One of the mysteries of the English language finally explained.
A quantum or quasiparticle propagated as a traveling nondissipative wave that is neither preceded nor followed by another such disturbance.
- ‘And because atoms have weight - unlike photons - solitons respond in an easily measured fashion to gravity shifts.’
- ‘The atoms were manipulated to form tidy bundles of waves, called solitons, which retained their shape and strength.’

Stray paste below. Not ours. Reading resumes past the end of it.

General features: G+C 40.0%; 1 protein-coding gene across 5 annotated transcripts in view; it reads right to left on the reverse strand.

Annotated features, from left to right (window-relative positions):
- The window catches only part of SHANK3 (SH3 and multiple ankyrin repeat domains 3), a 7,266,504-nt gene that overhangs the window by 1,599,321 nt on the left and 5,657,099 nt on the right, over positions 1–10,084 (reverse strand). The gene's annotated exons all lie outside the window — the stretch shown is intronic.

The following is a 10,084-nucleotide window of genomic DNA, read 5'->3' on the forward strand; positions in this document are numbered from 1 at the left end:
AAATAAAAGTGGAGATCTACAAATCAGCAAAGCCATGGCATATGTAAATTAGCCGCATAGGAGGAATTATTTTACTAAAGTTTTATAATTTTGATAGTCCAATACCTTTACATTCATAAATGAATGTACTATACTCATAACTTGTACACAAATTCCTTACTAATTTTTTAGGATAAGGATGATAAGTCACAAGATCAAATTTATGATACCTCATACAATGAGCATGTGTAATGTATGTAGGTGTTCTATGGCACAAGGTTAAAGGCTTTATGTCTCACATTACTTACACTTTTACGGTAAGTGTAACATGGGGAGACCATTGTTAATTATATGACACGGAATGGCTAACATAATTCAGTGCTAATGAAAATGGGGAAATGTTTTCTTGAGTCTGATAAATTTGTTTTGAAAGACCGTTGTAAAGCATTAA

- ‘Though the depression solitons were eventually damped by viscosity, they maintained the shape and velocity required by the standard soliton equations as they traveled across the channel.’
- ‘Paolo Di Trapani of the University of Insubria in Como, Italy, and his colleagues, came up with a pulse shape that combines attributes of both solitons and linear X waves.’
- ‘A soliton is a solitary pulselike wave that can travel long distances without becoming distorted, even when it is moving very slowly through a supercold gas.’
1960s: from solitary + -on.
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